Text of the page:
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Raleigh Sex Offense Attorney Questions How Courts Might Review Sex Offender Registry Laws

Howard Kurtz - 4/12/2017

image of defendant with Raleigh Sex Offense Lawyer

Sex offender laws have once again come under fire in North Carolina. Earlier this year, a couple of convicted offenders along with a local advocacy group called out lawmakers for the sake of modifying current statutes regarding such crimes. Those involved in the recently filed lawsuit aren’t questioning whether or not laws should remain in place to protect the public; they’re simply asking for more individualized repercussions.

All-Inclusive Punishments for Not-So-Universal Crimes

At present, laws pertaining to sex crimes require those convicted to release their names, addresses and photos to national sex offender registries regardless of the extent of the offense or circumstances surrounding it.

As such, everyone falling into the sex offender category is forbidden from entering churches, living near schools and daycare centers or being in close proximity to other areas where children might gather such as playgrounds or even amusement parks. This is true whether the person in question poses a serious threat to children or not.

Of the two North Carolina residents mentioned in the lawsuit, one was convicted of misdemeanor sexual battery against a woman who wasn’t a minor at the time of the attack according to a January news story.

Plaintiff number two was convicted of the same crime as the result of a sexual encounter with a 16-year-old. North Carolina courts have deemed neither to be a threat to children, yet both are subject to the same restrictions as those convicted of felony sex crimes against children, such as molestation.

Having represented clients spanning the full spectrum of sex offenses, this is a theme the Raleigh sex crimes attorneys at Kurtz & Blum have seen repeatedly.

Not an Isolated Incident

The unnamed plaintiffs in this case aren’t the only ones experiencing the issues surrounding these type of state statutes. More than a decade ago, a Georgia teen was convicted and forced to register as a sex offender after an occurrence with a classmate. The two were 16 and 17 years old at the time.

Despite this being a consensual encounter between the two, the woman, who is now in her late 30’s, remains on the sex offender registry to this day. The ordeal has brought her embarrassment and a number of hardships over the years. Scenarios like this are driving similar complaints across the country.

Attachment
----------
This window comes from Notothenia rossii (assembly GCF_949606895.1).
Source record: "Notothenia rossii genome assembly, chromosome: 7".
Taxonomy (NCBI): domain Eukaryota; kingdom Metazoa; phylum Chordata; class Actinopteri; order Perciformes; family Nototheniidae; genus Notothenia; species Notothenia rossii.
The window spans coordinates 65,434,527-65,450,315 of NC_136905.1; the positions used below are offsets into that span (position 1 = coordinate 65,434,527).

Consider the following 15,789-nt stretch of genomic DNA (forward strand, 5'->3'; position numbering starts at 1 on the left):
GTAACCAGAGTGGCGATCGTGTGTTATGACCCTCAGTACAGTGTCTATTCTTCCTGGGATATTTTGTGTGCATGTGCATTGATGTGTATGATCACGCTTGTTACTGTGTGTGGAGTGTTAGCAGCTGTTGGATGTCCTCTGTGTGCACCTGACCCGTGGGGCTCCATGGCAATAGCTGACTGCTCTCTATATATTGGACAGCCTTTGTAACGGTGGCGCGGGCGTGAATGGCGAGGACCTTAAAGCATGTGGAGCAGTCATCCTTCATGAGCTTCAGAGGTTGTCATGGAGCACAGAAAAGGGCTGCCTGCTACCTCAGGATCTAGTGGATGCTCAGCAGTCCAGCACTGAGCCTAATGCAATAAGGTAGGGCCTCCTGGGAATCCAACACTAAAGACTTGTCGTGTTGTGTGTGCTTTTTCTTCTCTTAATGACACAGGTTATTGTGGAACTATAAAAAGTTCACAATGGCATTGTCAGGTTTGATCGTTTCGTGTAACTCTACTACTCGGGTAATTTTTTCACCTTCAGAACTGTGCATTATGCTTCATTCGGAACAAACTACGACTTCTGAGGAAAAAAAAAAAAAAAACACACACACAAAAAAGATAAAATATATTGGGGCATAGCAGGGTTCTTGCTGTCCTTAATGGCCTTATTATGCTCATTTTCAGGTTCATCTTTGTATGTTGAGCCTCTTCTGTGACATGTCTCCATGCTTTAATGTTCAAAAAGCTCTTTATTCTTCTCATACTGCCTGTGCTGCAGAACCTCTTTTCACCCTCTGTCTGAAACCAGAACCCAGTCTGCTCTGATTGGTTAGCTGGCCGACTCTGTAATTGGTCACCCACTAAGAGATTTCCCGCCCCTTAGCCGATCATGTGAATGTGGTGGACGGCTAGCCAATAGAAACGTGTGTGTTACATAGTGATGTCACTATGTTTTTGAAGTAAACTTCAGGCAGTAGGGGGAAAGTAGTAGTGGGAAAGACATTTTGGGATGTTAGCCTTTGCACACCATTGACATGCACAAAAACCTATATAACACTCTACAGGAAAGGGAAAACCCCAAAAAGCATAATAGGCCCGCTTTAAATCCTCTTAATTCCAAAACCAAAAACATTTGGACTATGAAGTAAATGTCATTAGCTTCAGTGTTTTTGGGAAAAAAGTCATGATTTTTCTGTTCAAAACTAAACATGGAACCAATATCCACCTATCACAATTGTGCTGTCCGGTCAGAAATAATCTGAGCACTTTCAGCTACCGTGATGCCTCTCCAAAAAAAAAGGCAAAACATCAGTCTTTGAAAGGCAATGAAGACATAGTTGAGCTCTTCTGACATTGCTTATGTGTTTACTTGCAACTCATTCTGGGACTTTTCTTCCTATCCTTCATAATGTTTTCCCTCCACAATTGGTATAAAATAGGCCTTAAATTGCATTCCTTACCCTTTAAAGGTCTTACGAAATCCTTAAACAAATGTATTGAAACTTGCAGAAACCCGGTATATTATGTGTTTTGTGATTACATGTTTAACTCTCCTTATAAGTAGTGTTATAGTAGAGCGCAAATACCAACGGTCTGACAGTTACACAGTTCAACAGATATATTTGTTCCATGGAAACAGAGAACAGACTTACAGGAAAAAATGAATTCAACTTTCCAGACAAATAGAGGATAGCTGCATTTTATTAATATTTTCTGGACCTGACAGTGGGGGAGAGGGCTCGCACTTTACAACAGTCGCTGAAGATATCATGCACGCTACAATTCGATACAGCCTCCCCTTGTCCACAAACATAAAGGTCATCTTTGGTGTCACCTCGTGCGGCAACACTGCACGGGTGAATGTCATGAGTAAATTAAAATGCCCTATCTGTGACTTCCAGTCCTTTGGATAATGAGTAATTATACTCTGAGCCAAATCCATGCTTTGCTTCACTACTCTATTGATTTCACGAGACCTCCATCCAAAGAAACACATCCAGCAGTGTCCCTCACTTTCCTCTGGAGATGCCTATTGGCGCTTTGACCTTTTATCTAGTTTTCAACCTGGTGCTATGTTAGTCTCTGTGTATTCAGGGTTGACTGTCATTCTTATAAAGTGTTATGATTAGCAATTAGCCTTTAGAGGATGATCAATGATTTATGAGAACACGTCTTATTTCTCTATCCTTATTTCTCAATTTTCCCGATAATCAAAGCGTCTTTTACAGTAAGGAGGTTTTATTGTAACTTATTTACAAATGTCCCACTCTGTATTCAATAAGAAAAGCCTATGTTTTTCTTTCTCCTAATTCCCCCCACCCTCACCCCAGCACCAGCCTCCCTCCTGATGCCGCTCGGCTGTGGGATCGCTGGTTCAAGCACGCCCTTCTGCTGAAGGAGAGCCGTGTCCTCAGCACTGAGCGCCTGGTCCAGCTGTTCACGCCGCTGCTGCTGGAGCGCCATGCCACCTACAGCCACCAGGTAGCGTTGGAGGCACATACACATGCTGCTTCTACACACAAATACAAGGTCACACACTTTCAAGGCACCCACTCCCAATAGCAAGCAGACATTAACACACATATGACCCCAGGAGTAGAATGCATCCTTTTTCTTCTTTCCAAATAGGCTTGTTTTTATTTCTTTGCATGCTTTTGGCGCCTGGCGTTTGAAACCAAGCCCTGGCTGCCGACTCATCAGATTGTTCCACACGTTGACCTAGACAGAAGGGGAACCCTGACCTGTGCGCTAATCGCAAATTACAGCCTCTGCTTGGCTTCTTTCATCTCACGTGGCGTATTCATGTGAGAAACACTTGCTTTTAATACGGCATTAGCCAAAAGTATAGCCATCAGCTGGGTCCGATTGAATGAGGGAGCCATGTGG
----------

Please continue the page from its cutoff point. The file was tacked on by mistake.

The Primary Issue

As matters stand, the national sex offender registry offers public access to names, addresses and pictures of more than 800,000 people convicted of these types of crimes. The charges against each offender are also provided. As a Raleigh sex offense lawyer, I'd like to point out anyone browsing the list could look up a definition of the charges, but the general public has no insight into the circumstances surrounding the actual case or the resulting conviction. Because of this, all are presumed to be a danger to children and treated as such.

Bottom Line

To be sure, I am not arguing against well-meaning laws to protect past victims as well as potential ones from dangerous sex offenders. As a Raleigh sex crimes attorney, I simply feel the structure of the system needs to be reevaluated. What began as a much-needed safeguard has created a bit of a vacuum, pulling in thousands of people who are, in fact, not a threat. It has also led to a number of misunderstandings and undue stereotypes.

Just how new lines might be drawn between predators and lower-level offenders in North Carolina remains to be seen. At the very least, a brief summary of each registrant’s individual situation could accompany his or her charges. Cases involving sex crimes are often very complex. Whether or not revisions are made, the future of anyone charged with a sex crime depends on a solid defense by an experienced legal team.



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